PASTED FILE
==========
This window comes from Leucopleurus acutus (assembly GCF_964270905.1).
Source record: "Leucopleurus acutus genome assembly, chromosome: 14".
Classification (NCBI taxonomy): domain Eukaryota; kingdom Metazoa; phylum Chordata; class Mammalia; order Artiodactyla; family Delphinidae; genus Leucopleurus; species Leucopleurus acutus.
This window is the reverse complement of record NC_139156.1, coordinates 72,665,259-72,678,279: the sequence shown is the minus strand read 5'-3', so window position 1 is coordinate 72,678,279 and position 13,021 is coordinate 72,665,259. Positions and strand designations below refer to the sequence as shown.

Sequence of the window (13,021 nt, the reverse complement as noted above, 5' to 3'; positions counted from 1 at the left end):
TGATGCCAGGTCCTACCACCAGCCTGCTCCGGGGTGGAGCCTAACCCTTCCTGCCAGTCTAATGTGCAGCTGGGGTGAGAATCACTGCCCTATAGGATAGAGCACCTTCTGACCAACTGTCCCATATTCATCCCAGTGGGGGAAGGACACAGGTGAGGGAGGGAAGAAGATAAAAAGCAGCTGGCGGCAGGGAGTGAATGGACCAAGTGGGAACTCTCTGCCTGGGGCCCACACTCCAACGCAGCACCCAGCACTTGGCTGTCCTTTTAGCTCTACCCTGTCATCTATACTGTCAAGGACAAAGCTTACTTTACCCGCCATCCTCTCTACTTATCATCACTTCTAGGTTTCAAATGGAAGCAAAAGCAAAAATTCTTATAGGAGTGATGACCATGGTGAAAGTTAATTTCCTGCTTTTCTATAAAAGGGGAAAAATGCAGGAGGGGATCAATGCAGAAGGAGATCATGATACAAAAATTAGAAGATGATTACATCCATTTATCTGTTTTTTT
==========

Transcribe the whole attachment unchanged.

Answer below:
This window comes from Leucopleurus acutus (assembly GCF_964270905.1).
Source record: "Leucopleurus acutus genome assembly, chromosome: 14".
Classification (NCBI taxonomy): domain Eukaryota; kingdom Metazoa; phylum Chordata; class Mammalia; order Artiodactyla; family Delphinidae; genus Leucopleurus; species Leucopleurus acutus.
This window is the reverse complement of record NC_139156.1, coordinates 72,665,259-72,678,279: the sequence shown is the minus strand read 5'-3', so window position 1 is coordinate 72,678,279 and position 13,021 is coordinate 72,665,259. Positions and strand designations below refer to the sequence as shown.

Sequence of the window (13,021 nt, the reverse complement as noted above, 5' to 3'; positions counted from 1 at the left end):
TGATGCCAGGTCCTACCACCAGCCTGCTCCGGGGTGGAGCCTAACCCTTCCTGCCAGTCTAATGTGCAGCTGGGGTGAGAATCACTGCCCTATAGGATAGAGCACCTTCTGACCAACTGTCCCATATTCATCCCAGTGGGGGAAGGACACAGGTGAGGGAGGGAAGAAGATAAAAAGCAGCTGGCGGCAGGGAGTGAATGGACCAAGTGGGAACTCTCTGCCTGGGGCCCACACTCCAACGCAGCACCCAGCACTTGGCTGTCCTTTTAGCTCTACCCTGTCATCTATACTGTCAAGGACAAAGCTTACTTTACCCGCCATCCTCTCTACTTATCATCACTTCTAGGTTTCAAATGGAAGCAAAAGCAAAAATTCTTATAGGAGTGATGACCATGGTGAAAGTTAATTTCCTGCTTTTCTATAAAAGGGGAAAAATGCAGGAGGGGATCAATGCAGAAGGAGATCATGATACAAAAATTAGAAGATGATTACATCCATTTATCTGTTTTTTT